888 W. Big Beaver Road Suite 777
Troy, Michigan 48084
P: 248.269.1122 F: 248.269.8202
I am the editorial director, Commercial Vehicle Group at Endeavor Business Media. The Endeavor Commercial Vehicle Group is comprised of six CV brands: FleetOwner, Fleet Maintenance, Trailer/Body Builders, Bulk Transporter, Refrigerated Transporter, and American Trucker.
In my current position, I have a mix of operational and strategic responsibilities. I work with the lead editors of each CVG brand to support implementation and continuation of consistent internal processes. I facilitate collaboration of content ideas across the CV editorial team and work as a liaison between our editorial brands to lead content projects.
Additionally, I still write, and will take on event coverage or feature assignments. I believe it is critical to keep a pulse of what’s going on in the industry, and nothing beats getting out in the field and having those conversations.
Can you tell us what types of stories, trends or issues are on your radar now?
Three key areas have been driving industry changes and discussion over the last several years: electrification, autonomous vehicles, and connected vehicles.
We also continually report on government regulations including things like hours of service (time limits on daily driving for commercial truck drivers) and continually changing greenhouse gas emissions mandates that impact fleets.
Describe the craziest or most fun story you have written.
I really enjoy writing stories where people share their experiences or perspective.
Years ago, I was the editor of Professional Distributor, a publication which provides mobile tool and equipment dealers who sell to repair shops business insights and trends. Every issue featured a cover story highlighting a tool distributor’s business. For the interview, I would typically meet the distributor early in the morning and ride along on the truck for an entire day as s/he made customer stops. It was such an immersive experience, and allowed me to not only interview the subject, but get perspective and insight from his/her customers.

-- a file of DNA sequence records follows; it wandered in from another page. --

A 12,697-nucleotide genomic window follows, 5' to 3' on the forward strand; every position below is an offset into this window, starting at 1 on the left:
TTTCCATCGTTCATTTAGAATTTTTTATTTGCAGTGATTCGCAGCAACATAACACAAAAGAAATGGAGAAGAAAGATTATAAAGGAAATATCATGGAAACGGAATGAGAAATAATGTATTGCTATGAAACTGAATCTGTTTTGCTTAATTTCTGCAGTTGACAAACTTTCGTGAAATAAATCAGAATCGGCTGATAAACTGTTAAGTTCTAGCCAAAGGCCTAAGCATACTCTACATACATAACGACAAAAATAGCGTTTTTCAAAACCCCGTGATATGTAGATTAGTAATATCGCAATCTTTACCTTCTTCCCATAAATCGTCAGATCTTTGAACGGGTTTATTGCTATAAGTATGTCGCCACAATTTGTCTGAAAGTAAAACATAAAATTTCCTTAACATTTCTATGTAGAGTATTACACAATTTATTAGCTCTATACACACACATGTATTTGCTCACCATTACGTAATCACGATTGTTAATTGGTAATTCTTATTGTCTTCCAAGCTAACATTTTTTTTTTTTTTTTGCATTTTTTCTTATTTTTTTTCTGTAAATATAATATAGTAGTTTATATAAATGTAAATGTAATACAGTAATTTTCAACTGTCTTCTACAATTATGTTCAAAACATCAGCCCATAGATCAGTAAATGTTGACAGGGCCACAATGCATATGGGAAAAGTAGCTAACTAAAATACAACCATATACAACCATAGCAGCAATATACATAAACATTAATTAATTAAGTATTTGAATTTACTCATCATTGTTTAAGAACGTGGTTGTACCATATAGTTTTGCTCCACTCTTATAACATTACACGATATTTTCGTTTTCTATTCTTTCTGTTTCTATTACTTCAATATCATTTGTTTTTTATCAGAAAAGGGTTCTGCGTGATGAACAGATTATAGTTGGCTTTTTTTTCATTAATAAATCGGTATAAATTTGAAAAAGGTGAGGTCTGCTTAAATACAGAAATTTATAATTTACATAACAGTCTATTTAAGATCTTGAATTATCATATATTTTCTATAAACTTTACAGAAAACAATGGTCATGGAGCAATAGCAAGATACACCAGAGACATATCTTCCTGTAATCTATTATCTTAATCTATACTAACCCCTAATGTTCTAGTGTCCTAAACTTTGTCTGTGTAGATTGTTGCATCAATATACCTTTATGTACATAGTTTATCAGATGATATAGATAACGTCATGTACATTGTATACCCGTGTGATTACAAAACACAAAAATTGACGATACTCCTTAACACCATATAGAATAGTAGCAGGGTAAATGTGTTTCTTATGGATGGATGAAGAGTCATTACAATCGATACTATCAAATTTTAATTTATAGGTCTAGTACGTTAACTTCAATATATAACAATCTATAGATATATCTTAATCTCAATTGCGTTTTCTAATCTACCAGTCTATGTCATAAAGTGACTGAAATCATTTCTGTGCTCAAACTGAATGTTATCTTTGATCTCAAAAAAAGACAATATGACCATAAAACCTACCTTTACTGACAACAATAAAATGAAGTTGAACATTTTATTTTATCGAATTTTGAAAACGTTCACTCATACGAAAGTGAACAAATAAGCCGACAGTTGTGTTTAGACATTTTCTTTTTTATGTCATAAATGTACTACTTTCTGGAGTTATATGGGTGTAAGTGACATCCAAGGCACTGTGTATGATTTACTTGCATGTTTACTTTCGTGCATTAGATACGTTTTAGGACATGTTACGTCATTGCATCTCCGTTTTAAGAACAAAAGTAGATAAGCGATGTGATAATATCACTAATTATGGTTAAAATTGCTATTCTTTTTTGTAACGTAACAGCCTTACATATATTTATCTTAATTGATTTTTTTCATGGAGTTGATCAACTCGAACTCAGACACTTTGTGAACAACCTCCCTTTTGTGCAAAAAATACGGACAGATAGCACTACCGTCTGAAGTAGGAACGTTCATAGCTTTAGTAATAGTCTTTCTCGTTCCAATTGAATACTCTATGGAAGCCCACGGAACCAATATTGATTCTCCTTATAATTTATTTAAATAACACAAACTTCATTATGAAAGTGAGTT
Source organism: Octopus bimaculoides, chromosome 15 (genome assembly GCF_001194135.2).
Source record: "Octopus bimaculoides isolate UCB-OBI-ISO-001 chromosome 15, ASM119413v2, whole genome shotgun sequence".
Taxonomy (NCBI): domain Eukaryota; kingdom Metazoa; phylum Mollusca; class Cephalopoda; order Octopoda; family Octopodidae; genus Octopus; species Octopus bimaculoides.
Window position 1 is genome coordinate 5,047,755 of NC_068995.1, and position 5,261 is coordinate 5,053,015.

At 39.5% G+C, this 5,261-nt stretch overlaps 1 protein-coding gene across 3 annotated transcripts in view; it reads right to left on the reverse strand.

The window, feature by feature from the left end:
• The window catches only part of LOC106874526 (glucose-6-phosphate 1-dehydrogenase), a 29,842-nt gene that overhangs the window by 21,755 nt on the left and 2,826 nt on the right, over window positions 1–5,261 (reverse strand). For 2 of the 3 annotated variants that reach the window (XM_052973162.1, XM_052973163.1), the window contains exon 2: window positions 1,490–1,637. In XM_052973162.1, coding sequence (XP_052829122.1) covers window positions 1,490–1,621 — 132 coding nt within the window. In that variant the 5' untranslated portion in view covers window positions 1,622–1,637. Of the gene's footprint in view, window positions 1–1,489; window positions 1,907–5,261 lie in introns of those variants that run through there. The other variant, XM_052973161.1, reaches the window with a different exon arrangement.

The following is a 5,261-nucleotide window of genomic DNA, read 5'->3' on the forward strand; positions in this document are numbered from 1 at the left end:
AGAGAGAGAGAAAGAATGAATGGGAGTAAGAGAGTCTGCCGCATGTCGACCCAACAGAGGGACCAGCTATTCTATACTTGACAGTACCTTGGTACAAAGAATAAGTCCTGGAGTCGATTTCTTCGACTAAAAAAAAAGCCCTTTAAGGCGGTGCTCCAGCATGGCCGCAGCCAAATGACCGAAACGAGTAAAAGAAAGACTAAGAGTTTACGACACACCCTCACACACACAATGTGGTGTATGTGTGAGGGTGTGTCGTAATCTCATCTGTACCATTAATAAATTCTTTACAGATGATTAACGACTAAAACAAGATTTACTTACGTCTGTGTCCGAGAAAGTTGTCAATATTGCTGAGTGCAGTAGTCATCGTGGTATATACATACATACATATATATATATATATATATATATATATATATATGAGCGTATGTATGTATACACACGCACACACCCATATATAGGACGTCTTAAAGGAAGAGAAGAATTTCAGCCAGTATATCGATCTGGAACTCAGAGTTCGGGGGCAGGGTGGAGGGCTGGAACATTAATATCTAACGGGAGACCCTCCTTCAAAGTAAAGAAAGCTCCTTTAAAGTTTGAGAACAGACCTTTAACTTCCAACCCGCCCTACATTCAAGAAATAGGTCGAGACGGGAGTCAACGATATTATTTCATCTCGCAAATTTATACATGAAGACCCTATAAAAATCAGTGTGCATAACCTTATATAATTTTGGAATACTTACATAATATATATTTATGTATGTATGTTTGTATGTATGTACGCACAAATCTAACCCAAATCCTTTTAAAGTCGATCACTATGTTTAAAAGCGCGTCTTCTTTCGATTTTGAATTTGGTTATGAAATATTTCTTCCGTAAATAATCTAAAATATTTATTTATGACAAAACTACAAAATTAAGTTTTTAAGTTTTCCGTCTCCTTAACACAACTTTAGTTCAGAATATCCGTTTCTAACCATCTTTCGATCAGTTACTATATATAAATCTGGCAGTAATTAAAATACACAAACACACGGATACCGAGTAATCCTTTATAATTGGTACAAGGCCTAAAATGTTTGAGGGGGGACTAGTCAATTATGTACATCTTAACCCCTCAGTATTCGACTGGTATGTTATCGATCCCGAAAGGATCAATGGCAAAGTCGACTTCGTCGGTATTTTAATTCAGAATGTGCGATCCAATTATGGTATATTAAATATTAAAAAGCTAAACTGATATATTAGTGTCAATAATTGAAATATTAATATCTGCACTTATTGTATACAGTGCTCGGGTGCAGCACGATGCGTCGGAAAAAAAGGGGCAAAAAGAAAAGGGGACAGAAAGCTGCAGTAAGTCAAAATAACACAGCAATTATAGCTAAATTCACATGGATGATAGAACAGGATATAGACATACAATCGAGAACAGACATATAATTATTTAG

These men and women make their livelihood selling tools and equipment at repair shops. Their businesses are often all-consuming, back-breaking and require full family support. Family and friends often help with product inventory counts and stocking, cleaning and organizing the truck (which is also their storefront) and helping to deliver products. It’s such a unique and niche industry.
I enjoyed learning about their experiences and seeing the business first-hand, while also having the opportunity to recognize and share their challenges, accomplishments and success with the industry.
What story or stories are you most proud of?
In 2018, with the support of my publisher and corporate leadership, I enrolled in a 12-week professional truck driving course at Waukesha County Technical College in Waukesha, Wisconsin. This course provided great insight on all aspects surrounding the operation of a commercial truck – from tangential things professional drivers need to know like hours of service regulations and logbooks to track operational hours, varying driving and bridge laws across states, safety protocols, etc. to the actual preparation and driving of the vehicle itself. I learned how to conduct a thorough pre- and post-trip inspection on a tractor-trailer, how to properly upshift and downshift a manual 18-speed transmission, and how to accurately and safely back a tractor with a 53-foot trailer.